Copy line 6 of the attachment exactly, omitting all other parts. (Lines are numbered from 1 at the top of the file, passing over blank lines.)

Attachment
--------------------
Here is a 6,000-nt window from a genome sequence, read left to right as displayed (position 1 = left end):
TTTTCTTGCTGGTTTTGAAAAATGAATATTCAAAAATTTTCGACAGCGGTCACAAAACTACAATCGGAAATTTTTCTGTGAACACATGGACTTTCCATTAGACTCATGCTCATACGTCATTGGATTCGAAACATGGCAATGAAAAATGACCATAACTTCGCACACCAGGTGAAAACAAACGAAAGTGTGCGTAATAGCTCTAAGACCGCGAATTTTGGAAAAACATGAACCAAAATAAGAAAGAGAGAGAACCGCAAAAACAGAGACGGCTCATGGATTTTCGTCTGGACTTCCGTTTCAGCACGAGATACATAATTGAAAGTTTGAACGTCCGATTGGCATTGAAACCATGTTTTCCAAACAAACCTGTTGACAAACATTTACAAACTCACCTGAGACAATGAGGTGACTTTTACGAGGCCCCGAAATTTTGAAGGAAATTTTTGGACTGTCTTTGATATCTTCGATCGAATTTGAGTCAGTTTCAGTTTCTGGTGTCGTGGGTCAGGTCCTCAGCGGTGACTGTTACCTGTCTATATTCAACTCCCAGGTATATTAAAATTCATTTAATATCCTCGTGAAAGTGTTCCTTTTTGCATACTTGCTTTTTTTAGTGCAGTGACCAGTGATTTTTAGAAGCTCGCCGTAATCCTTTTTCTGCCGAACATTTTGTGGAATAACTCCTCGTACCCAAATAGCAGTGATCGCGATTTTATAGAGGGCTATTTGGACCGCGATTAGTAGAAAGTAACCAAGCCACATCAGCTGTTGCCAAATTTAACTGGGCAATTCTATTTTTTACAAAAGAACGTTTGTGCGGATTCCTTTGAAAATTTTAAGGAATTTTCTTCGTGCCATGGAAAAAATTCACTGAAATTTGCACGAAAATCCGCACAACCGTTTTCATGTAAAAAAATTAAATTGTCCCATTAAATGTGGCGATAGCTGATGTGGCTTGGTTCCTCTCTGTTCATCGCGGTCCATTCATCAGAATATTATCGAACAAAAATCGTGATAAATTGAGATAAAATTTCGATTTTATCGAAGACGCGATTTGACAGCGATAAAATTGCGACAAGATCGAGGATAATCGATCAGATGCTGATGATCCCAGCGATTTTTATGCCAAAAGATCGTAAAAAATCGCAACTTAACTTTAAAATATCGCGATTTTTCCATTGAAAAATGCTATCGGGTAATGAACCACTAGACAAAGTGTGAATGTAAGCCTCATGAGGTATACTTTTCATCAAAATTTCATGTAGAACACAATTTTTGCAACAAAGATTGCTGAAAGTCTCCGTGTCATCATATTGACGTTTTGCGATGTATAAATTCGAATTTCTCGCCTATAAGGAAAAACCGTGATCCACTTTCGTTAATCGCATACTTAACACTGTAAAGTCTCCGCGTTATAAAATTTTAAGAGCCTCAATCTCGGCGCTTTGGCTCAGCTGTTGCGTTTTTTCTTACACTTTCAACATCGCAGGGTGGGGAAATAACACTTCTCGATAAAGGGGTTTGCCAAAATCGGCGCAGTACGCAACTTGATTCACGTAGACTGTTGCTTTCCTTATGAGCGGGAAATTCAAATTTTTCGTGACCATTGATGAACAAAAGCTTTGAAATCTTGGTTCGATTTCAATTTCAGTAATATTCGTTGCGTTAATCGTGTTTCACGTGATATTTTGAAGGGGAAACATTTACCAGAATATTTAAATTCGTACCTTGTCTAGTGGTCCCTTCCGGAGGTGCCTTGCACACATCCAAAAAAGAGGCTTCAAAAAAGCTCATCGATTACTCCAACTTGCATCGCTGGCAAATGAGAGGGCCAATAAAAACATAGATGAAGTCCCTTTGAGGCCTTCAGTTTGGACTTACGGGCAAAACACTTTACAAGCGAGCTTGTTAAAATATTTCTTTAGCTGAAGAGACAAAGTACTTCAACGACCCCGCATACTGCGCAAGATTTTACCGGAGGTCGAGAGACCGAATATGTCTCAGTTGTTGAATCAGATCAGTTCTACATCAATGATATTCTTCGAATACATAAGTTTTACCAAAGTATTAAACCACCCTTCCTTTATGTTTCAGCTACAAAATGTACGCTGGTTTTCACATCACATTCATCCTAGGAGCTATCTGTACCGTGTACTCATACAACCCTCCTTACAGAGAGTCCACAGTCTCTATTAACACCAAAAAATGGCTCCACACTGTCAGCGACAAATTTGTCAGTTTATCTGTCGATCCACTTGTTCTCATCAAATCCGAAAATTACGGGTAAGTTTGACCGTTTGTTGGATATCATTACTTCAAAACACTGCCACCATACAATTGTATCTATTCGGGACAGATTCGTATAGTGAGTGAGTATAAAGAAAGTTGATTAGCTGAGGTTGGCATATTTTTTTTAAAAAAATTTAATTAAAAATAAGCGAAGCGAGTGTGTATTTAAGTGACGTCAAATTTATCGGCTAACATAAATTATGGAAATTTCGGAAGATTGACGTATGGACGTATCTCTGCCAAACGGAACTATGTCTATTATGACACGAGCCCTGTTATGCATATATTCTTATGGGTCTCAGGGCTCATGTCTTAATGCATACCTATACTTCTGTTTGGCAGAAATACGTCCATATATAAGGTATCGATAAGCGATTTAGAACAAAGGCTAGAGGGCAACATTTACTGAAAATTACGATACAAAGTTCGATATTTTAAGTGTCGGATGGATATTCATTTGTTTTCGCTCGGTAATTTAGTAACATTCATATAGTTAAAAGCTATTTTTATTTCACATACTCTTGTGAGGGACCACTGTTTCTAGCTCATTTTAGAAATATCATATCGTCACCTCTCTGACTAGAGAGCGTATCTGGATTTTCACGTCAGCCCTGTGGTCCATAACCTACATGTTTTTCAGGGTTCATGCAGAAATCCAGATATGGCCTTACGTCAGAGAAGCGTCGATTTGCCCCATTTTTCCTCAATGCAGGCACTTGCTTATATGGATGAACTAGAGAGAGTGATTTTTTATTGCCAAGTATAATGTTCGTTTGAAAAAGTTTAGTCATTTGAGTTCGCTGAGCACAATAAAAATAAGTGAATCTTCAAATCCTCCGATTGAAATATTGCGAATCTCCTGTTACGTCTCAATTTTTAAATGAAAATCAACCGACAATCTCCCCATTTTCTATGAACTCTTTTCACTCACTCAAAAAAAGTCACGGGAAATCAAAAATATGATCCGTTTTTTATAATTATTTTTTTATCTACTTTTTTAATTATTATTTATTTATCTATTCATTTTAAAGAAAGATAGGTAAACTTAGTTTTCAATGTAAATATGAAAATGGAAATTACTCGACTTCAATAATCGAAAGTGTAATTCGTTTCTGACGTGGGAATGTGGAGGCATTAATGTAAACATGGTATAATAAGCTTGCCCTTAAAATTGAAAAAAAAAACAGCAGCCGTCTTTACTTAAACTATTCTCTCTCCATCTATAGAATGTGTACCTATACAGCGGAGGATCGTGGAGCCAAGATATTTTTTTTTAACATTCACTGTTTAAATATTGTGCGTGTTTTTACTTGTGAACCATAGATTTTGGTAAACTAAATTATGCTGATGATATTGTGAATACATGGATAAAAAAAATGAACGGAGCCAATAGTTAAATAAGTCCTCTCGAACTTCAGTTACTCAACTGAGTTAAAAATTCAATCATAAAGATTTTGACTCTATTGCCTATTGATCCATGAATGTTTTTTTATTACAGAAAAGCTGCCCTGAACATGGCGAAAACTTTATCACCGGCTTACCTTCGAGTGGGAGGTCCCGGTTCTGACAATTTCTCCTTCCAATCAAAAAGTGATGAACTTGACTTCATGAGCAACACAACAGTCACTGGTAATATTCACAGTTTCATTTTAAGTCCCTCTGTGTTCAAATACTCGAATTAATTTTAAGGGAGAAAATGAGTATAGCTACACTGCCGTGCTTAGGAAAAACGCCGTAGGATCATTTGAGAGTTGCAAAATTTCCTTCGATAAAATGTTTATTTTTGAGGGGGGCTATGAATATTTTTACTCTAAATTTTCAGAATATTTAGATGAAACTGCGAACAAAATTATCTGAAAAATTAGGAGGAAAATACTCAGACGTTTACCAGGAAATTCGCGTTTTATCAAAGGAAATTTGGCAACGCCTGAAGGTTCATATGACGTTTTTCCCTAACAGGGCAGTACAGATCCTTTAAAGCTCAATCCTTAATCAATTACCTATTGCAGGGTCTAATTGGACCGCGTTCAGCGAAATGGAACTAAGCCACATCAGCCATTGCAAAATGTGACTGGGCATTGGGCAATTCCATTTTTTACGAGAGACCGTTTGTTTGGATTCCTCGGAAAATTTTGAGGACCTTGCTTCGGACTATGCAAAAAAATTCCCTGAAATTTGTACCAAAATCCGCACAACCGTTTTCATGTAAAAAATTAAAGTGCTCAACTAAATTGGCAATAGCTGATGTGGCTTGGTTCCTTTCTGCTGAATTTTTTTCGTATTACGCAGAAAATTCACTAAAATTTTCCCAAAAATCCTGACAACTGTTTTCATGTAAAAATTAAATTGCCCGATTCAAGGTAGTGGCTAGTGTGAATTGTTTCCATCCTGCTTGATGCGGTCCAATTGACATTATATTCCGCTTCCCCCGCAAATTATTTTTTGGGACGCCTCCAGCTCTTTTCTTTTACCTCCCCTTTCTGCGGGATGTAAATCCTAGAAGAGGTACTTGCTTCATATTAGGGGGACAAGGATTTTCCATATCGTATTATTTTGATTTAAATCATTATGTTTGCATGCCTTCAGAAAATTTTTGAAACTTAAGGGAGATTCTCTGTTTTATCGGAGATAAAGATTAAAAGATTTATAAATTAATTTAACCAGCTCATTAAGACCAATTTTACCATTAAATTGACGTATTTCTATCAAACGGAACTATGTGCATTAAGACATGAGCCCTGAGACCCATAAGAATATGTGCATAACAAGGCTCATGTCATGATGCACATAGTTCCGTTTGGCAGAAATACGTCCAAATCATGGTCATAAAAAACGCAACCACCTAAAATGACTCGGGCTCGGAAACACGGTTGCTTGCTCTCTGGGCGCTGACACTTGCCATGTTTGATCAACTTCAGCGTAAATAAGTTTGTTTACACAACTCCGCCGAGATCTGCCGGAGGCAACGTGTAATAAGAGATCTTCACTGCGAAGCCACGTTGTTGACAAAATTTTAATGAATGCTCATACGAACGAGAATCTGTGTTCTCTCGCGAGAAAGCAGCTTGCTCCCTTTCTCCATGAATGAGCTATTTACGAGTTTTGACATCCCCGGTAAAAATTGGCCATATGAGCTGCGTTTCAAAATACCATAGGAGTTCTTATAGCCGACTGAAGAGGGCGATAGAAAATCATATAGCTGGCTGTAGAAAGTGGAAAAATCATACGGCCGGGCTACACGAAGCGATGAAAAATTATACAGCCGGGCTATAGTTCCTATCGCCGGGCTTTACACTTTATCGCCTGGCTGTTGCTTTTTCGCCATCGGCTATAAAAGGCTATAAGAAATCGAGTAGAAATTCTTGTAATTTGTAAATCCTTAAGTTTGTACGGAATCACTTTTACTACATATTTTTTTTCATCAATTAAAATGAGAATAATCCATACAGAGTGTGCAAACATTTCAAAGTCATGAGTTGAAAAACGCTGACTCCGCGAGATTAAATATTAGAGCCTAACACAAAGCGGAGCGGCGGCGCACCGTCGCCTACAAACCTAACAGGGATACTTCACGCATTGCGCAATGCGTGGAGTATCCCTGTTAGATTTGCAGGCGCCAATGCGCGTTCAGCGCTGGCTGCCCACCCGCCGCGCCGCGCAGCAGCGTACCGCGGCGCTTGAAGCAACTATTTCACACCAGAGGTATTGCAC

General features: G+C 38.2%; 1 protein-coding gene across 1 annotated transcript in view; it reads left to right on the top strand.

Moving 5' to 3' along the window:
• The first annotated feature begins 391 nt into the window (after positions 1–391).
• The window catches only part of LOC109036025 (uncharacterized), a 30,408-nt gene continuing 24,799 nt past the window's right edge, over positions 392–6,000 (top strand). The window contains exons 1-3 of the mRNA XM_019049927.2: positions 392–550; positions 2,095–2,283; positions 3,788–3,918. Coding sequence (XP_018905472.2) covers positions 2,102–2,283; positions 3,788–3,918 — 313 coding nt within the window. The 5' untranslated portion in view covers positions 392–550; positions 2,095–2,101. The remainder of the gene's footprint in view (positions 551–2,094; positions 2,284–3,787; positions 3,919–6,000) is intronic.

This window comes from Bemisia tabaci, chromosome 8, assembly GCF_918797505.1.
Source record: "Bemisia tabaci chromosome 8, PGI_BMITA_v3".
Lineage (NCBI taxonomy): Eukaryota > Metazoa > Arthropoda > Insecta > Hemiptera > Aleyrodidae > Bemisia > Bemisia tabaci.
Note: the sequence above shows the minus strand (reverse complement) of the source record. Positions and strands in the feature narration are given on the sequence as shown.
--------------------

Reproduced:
• The window catches only part of LOC109036025 (uncharacterized), a 30,408-nt gene continuing 24,799 nt past the window's right edge, over positions 392–6,000 (top strand). The window contains exons 1-3 of the mRNA XM_019049927.2: positions 392–550; positions 2,095–2,283; positions 3,788–3,918. Coding sequence (XP_018905472.2) covers positions 2,102–2,283; positions 3,788–3,918 — 313 coding nt within the window. The 5' untranslated portion in view covers positions 392–550; positions 2,095–2,101. The remainder of the gene's footprint in view (positions 551–2,094; positions 2,284–3,787; positions 3,919–6,000) is intronic.